Crystalline window tint isn’t for everyone. If you value your privacy, this is a very poor choice. However, if you like having clear windows or live in a state where there are regulations that prohibit the use of window tint on some or all windows, this is an excellent option to give you the protection without obscuring visibility from inside or outside of the cabin.
This is perhaps the most cost-effective way to tint car windows if you’re just going for a look. The film has dye sandwiched between an adhesive layer and a protective polyester coating. Whether you’re looking for the darkest possible tint or just something cheap that can still do the job, this is an excellent choice.
Your window (and the tint) is protected from scratches, thanks to the top coating, but there are some limitations. For example, the dye will slowly fade when exposed to UV light, meaning this option is best if you keep your vehicle in a garage. The fading isn’t horrible, though, and the outside goes from a deep black to purple.
Another issue is that you get what you pay for, meaning this type of tint is less durable than the alternatives. You or your installer have to be very careful when applying and take your time to avoid air bubbles, which can be quite noticeable with dyed tint.
Likewise, this type is more likely to delaminate over time, causing the layers to peel. And finally, while it does block heat, it’s not as effective as other tints.
On the flip side of this coin, the dye absorbs solar heat, meaning when the car IS sitting in the sun, you won’t have to worry about hot upholstery. It does this by absorbing the heat, then transferring it to the glass where it dissipates and is reflected back outwards.
The dye won’t interfere with electronics, which can be a problem in certain tint types. The matte finish provides excellent privacy from outside, yet still provides a good degree of visibility from within the cab. It also protects the driver from glare, which can be a literal life-saver during certain weather conditions.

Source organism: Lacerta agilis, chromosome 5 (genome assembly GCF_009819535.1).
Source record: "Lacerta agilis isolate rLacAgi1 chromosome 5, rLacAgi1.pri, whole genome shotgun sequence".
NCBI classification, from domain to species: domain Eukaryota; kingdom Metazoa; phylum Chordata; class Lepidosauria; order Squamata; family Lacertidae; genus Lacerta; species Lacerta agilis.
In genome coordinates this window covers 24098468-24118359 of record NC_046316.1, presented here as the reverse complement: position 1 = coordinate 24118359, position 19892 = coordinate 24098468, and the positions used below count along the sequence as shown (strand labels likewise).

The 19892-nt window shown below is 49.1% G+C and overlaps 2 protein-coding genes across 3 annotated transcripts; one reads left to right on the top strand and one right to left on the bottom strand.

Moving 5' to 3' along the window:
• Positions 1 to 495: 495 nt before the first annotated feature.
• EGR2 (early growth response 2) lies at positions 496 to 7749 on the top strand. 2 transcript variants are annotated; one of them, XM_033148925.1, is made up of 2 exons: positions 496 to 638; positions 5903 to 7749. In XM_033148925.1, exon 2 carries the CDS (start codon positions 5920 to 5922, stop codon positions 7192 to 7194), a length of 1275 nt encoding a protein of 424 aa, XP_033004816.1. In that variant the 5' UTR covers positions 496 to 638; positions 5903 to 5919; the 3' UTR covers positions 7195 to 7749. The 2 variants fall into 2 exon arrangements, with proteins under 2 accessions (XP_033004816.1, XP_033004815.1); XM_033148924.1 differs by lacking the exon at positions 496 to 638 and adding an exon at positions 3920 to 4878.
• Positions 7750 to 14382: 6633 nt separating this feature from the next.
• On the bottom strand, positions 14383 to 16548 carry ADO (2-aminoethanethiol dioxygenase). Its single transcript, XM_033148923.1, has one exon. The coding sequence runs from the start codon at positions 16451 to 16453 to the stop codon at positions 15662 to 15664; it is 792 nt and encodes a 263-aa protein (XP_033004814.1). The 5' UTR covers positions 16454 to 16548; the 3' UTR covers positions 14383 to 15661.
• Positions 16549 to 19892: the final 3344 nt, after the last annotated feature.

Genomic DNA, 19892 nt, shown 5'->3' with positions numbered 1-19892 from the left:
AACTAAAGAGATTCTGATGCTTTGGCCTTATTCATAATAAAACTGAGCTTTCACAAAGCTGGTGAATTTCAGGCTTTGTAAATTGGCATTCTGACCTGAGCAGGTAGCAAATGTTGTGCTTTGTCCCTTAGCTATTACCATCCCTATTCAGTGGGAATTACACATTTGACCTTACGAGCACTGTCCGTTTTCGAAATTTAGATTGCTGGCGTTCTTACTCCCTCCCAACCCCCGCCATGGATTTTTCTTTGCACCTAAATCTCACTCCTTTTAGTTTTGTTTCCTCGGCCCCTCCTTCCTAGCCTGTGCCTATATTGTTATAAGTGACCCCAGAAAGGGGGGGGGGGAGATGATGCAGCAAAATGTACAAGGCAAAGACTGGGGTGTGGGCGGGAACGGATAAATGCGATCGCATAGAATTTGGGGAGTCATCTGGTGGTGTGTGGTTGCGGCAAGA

When quality is your goal, it’s hard to go wrong with hybrid tint. This is a combination of dyed and metalized.
Much like the regular dyed tint, this one has three layers, with the dyed layer sandwiched between an adhesive layer and protective top-coat. The difference is that the middle layer also includes metal powder.
Thanks to this combination, you get many of the best qualities of both types while eliminating many of the problems in each. For example, the dye provides superior light blocking capabilities, while the metal creates a much smoother finish to the tint.
It’s a little lighter in tone than dyed while having a matte finish, unlike metalized. It reduces glare, blocks heat, protects against UV rays (which helps prevent fading to the cabin), is shatter resistant, and yet won’t interfere with your electronics like regular metalized film does.
In fact, the only real downside to hybrid tint is the moderate cost – which still can be seen as an advantage. Because it’s a hybrid design, it uses fewer layers and less metal than metalized tint, but the presence of metal powder does make it more expensive than dyed tint.
At the end of the day, this is one of the best choices out there if you have a bit of extra money to spend.
One of the more expensive options out there, metalized tint is precisely what it sounds like. This tint has four layers: the adhesive layer, a treated UV-blocking layer, a metalized layer, and the protective top coat. This final layer protects against scratches.
What makes the metalized layer so useful is that it adds tint while also reflecting heat. Perhaps even more important, this tint actually makes your windows shatter-resistant. And because the tint comes from its metal content, it won’t fade like many other types out there.
That said, this kind of window tint comes with a huge drawback. Because there’s actual metal in the window film, it can interfere with electronics. Your phone, GPS, and even radio may start functioning like you’re in a tunnel. For modern cars which are highly computerized, the interference may even affect some onboard monitoring systems.
Another problem with this tint is that the film is necessarily thicker, and the outside is reflective. This lack of a matte finish can be quite unattractive for many vehicle owners and may also be somewhat distracting to people outside of the vehicle.